I welcome and encourage you to take this stand for your writing, wherever you are on the page.  I will post my upcoming retreats on my website, and look forward to hearing from you at Laura@lauramunsonauthor.com.

Yrs.

Laura

Laura’s work changing the Suffering Artist paradigm into Empowered Artist is going to reshape the world. If she has to do it one writer at a time, she will.
–Cindy Webb Montana

Laura Munson was a master at bringing out my voice, and the voices of all my fellow writers. Her retreat was one of the most empowering experiences of my life. I learned about writing, but I also learned about myself in ways that were unexpected. In addition, we all formed an amazing bond with each other! The totality of the place, the people, the work and the food was priceless.
–Wendy Hill Westwood, MA

The retreat was a perfect balance of comfort and fear. Laura Munson creates a safe place for writers of every level to uncover their true voice, sometimes for the first time. Witnessing it was as close to a miracle as I’ve ever come.
–Lynn Trudell Ithaca, New York

Laura’s retreat re-ignited my creative spirit. Her intuitive guidance, along with imaginative writing exercises, group readings and individual feedback, helped me re-focus and re-energize. I am more committed than ever to my craft.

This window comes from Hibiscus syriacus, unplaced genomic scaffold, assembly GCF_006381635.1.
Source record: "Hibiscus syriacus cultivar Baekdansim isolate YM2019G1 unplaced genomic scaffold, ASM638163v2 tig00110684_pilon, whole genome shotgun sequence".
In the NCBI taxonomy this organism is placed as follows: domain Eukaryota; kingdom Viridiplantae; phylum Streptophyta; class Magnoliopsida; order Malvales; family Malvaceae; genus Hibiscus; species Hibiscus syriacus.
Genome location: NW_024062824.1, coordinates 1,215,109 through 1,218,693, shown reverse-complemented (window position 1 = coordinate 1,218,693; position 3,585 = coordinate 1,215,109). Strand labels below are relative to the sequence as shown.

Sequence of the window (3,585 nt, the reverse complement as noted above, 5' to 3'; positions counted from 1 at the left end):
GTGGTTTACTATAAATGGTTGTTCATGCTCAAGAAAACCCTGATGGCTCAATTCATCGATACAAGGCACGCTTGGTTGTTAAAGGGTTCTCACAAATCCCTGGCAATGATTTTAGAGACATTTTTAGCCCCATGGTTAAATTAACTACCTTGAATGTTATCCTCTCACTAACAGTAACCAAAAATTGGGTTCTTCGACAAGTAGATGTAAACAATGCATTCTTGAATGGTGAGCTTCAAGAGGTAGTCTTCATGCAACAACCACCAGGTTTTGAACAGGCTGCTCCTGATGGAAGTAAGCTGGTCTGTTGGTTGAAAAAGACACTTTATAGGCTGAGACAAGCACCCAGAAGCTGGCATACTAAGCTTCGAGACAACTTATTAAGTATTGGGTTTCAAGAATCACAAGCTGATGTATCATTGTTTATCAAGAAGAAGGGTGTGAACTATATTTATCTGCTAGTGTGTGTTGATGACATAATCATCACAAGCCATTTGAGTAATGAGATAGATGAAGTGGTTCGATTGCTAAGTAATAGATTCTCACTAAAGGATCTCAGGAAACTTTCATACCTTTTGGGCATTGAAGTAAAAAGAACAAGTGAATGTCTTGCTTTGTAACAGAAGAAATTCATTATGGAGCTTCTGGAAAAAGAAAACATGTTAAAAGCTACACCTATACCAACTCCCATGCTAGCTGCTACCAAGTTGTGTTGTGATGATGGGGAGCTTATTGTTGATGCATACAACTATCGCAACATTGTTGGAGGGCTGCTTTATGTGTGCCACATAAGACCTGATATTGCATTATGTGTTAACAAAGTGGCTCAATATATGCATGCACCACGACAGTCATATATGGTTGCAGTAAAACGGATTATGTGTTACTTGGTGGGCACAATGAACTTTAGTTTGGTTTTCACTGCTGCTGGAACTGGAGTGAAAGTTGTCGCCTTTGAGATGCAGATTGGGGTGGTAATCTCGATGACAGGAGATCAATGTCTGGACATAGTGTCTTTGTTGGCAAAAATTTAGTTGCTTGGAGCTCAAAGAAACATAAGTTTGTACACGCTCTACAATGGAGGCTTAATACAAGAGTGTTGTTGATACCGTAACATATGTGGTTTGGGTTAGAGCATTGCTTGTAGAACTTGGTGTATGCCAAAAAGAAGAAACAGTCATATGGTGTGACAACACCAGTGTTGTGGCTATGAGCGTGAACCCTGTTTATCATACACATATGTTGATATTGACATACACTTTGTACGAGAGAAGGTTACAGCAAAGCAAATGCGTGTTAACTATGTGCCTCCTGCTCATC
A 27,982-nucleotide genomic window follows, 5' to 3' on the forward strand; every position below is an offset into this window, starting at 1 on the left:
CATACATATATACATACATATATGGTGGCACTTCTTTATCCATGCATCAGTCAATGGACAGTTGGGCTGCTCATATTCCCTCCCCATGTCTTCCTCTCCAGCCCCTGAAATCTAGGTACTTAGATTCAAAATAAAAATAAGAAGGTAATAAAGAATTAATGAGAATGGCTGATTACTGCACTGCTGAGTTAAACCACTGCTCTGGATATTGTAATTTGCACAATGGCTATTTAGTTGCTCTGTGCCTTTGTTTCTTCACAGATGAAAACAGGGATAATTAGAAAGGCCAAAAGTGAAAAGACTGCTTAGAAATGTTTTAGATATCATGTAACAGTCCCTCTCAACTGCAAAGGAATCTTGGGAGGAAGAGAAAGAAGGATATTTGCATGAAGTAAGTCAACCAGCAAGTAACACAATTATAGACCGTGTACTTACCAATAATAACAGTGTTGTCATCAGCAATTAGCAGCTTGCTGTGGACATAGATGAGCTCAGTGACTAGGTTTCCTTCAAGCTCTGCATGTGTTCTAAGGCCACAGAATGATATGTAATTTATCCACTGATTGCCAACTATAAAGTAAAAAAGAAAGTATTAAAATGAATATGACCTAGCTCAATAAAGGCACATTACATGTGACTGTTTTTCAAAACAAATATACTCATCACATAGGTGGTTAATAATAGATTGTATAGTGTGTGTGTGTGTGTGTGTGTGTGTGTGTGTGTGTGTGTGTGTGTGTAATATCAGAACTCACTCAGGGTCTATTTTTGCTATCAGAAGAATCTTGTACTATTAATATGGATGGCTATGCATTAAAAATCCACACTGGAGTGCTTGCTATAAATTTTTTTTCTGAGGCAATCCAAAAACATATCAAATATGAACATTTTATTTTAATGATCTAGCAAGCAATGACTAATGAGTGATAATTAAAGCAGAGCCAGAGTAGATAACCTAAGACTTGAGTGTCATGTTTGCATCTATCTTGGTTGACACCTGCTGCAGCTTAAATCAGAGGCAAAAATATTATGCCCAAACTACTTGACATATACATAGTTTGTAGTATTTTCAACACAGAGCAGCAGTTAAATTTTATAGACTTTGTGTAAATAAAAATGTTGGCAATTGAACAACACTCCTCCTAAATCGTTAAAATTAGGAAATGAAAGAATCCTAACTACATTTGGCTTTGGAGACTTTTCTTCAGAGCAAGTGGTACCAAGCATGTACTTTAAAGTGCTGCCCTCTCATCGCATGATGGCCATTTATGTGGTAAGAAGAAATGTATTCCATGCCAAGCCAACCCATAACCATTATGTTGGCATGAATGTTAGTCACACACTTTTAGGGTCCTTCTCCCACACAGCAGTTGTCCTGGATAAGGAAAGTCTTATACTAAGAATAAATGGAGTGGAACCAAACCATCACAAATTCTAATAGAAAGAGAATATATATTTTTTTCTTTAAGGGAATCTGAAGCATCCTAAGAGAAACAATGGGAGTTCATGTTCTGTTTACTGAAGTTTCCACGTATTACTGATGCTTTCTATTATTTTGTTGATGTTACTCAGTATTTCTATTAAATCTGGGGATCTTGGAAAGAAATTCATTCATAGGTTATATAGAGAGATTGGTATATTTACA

–Mary Novaria Los Angeles, CA

Laura Munson can help you breakthrough writing blocks, make your writing sing and pull those stories out of you and she does. I left Montana inspired and on fire to write.
–Erika Putnam Boise, Idaho

The universe is always sending out messages-songs and stories that need to be told and heard. A retreat with Laura Munson and the wonderful crew at the Walking Lightly Ranch tunes that channel in loud and clear. Run there with your heart wide open. Receive. Be forever blessed.
–Dixie B. Sarasota, FL

Laura Munson transformed my attitude toward writing – from thinking that no one would be interested in my story to feeling rejuvenated with confidence and desire to complete it. The peaceful setting of Walking Lightly Ranch and three days of sharing with the other incredibly different yet like-minded and funny women filled me with inspiration and motivation, and gifted me with 9 new friends of the heart and written word.
– Christie Boston, MA

Metamorphosis

they gathered needing
that thrill of discovery
eleven women strong
rule keepers, rule breakers
beautiful, courageous
adventurous women
then it begins to fall away

fears, anxieties surface
fooling with words
becomes painfully intense
the act of writing cathartic
and then it begins to make sense

eleven powerful women
broken open, sharing from their depths,
caring for each other
from their souls,
then they begin to return to wholeness

vulnerable, brave, wondrously made
women forming a community
of seekers
of writers
of poets
of companions on the journey
accepting their gifts